Thereafter, confession is one of the most powerful acts along the believer’s path to growth in holiness. For Smith the Christian religion is one of penitence and confession helps to ritualize this aspect of the Christian life. Smith says that confession “arises from a deep appreciation and proclamation of the gospel” (p. 136) and that it is a response to God, the divine healer. Further, confession and repentance are at the heart of conversion and spiritual growth, therefore they are essential acts, so much so in Smith’s theology that without repentance there is no spiritual growth. Finally, Smith writes that confession “is one of the most crucial ways by which our lives are anchored in the joy and peace that is the gift of the Spirit” (p. 137). It is the Holy Spirit who convicts, therefore confession is a sign of God’s work in us, giving us hope that we will grow in holiness by way of the Holy Spirit’s indwelling and not through our own moral efforts.
Overall, Smith’s book is an excellent contribution to a theology of conversion and should be read especially by pastors. It is written in a very engaging style and though it is published by Baker Academic, it is not overly academic. Footnotes are few and far between and theological concepts are simply explained. There were two issues, however, in particular where I found myself in strong disagreement with Smith. On pages 154-156 Smith states that water (all water, anywhere) is a reminder of one’s baptism and since our baptism is so significant it must remind us that we are a forgiven people, that we must live in righteousness, that our allegiance is to Christ, that we are part of the church of God and that all the work that we do is God’s work. Baptism for Smith is significant indeed and water is our constant reminder of these truths. Yet, Smith is only an advocate of adult baptism since “baptism properly belongs with repentance” (p. 156). I would simply ask, if water is such a potent reminder of all that we have received in baptism, then why not baptize infants who will have ample opportunity to be reminded of their baptism and its effects? Do baptism and repentance need to be connected by a short interval of time? Could not one’s infant baptism and one’s mature, adult repentance still be connected theologically and spiritually if not temporally? More could be said on this but I will simply direct you to Matt Jenson and David Wilhite’s The Church: A Guide for the Perplexed (T & T Clark, 2010) where they investigate this in greater detail. My other main issue with Smith is that I disagree with his conclusion that non-Christians should receive communion as an act of hospitality or perhaps as a “converting ordinance.” Though the notion of hospitality on the church’s part is very important and though someone may come to faith primarily by way of the Eucharist, these “goods” should never trump good theological and liturgical practice. Though there are many reasons to reject this practice, I will provide one: the Eucharist is a dominical sacrament clearly given by God to the church. If the church is defined as the community of those who are converted to Christ and justified by faith, then the Eucharist is only for those converted to Christ and justified by faith, not for those on the way to conversion or on the way to justification.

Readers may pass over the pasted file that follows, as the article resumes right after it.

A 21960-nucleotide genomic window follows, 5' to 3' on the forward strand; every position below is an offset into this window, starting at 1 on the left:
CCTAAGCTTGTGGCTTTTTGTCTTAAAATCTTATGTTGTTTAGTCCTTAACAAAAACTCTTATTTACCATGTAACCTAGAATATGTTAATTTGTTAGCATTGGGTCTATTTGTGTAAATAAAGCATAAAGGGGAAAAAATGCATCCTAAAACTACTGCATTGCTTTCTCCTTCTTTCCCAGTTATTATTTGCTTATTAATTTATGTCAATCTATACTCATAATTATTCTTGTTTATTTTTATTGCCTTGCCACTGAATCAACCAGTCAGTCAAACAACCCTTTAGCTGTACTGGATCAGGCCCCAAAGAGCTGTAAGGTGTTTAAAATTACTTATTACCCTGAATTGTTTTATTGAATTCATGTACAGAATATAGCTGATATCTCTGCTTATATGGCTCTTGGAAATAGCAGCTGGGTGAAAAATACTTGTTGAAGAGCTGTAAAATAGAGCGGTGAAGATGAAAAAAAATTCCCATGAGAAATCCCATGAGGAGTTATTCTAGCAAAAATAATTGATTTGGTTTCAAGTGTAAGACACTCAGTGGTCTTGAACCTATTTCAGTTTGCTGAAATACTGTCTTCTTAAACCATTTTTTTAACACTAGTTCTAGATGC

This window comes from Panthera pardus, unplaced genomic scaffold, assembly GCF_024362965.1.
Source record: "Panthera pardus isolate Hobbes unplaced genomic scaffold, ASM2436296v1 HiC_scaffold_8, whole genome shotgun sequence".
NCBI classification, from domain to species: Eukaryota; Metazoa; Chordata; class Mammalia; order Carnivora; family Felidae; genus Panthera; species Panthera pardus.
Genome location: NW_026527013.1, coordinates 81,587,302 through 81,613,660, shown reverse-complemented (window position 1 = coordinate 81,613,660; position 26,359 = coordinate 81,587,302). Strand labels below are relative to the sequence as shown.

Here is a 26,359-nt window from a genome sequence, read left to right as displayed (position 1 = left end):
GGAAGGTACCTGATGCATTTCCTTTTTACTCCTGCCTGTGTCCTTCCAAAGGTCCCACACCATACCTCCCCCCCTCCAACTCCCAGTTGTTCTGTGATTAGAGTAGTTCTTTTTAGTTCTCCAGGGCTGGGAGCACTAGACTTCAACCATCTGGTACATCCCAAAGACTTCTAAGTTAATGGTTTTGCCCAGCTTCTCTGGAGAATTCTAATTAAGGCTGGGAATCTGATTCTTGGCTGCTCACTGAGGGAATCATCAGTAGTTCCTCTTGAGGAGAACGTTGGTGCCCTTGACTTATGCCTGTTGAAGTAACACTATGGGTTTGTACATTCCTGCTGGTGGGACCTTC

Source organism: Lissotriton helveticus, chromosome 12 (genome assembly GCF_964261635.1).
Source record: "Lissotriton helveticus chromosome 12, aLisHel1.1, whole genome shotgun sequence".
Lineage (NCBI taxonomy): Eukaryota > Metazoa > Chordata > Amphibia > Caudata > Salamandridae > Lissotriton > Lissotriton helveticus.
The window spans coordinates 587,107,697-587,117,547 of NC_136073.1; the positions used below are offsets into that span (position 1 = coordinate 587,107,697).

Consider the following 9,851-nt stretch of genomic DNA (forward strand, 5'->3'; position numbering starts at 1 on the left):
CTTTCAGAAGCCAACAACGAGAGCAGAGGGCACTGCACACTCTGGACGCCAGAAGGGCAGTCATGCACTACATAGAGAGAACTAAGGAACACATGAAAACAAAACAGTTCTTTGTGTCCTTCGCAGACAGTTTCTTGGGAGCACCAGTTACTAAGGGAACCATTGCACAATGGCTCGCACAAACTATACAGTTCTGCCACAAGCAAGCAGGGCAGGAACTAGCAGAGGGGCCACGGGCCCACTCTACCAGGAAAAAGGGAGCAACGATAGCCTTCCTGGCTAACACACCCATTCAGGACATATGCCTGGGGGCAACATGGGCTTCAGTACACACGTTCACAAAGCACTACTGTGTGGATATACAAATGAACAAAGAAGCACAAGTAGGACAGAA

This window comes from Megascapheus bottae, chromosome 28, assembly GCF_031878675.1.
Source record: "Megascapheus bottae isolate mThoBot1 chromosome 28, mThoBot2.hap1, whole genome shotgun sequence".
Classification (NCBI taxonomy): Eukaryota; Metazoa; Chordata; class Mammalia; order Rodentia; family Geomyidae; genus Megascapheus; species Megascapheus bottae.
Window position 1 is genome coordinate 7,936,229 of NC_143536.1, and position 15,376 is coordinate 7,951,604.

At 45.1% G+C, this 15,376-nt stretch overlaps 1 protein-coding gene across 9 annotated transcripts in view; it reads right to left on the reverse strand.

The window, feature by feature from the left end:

My own small disagreements aside, this is an excellent book. One that deserves a good reading by many in the evangelical church. It is time that we begin anew to take God’s command to evangelize seriously and this book is a good instruction manual on how to begin to make that happen.